Many situations have been in the news recently: stolen laptops containing personal information, hacking events at colleges and universities, and vulnerabilities within computer operating systems.
Learn more about how to choose a strong password, keep your operating system up to date, back up your data, and encrypt your device to reduce your risk of data loss.
- All account passwords should be safeguarded. Don‘t write passwords down where they can be easily found. Not writing them down at all is preferred!
- Don‘t set your computer to remember your password information. Someone else using your computer may easily gain access.
- Also, once it's time to reset the password, you may not recall what it is yourself. Passwords should also be selected so as not to be easily determined - i.e., don‘t just pick your child‘s name, your dog‘s name, your birthdate.
- Passwords on the Oberlin email system are required to be changed every 122 days. You cannot reuse a password. Try to pick a password with characters and numbers, such as: 1m4t0fu
Operating systems, like Windows and macOS (formerly Mac OS X), are made up of countless parts with different functions, ideally working in harmony. It's inevitable that some of these parts will be less than perfect. But when a problem leaves a hole in your machine's defenses, it is extremely important to patch it as soon as possible. T
his is best accomplished by using built-in update features through the Windows Update Page in the Windows Control Panel for Windows PCs, and the Software Update feature, on macOS and OS X systems. Your machine may need to be restarted after you update.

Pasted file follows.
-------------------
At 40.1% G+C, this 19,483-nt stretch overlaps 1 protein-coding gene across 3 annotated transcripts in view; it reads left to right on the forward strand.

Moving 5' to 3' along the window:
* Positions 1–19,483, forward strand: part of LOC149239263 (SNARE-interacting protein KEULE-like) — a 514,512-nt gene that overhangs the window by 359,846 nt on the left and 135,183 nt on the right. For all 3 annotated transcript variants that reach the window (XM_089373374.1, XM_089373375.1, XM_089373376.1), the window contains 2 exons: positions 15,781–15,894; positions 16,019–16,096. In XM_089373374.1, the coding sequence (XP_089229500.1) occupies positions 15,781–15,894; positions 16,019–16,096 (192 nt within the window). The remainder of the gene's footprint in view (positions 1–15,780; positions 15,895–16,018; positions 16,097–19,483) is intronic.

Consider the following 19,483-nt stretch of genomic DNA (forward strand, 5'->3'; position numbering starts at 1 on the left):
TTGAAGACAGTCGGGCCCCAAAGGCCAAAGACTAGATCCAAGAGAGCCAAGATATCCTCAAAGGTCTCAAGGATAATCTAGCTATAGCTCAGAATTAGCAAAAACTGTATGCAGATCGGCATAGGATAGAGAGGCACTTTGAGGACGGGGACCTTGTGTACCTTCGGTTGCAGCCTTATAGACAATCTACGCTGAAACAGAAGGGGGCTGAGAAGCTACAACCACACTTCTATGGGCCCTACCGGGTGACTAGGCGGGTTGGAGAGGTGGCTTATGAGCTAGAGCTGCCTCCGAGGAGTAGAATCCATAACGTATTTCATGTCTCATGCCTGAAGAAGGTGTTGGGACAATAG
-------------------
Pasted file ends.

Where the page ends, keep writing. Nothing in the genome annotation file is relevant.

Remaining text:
Make sure your files are regularly and properly backed up. Never store your data only on your laptop. Store it in other locations such as on an external drive, or with a cloud-based solution.
Do not use any product on a college-owned computer that would prohibit or inhibit the ability of CIT to effect repairs, as needed. In addition, beware of using any product that encrypts your personal computer’s entire hard drive (i.e., File Vault on a Mac). If you forget the login and master passwords, you will not be able to recover any of your data.
FileVault uses the latest government-approved encryption standard, the Advanced Encryption Standard with 128-bit keys (AES-128).
To use FileVault on your college-owned device, contact CIT.
To use FileVault on your personal device, refer to Apple's FileVault support page.
If you lose both your account password and your FileVault recovery key, you won't be able to log in to your Mac or access the data on your startup disk.
When you turn on FileVault, you also set up a master password for the computer that you or an administrator can use if you forget your regular login password.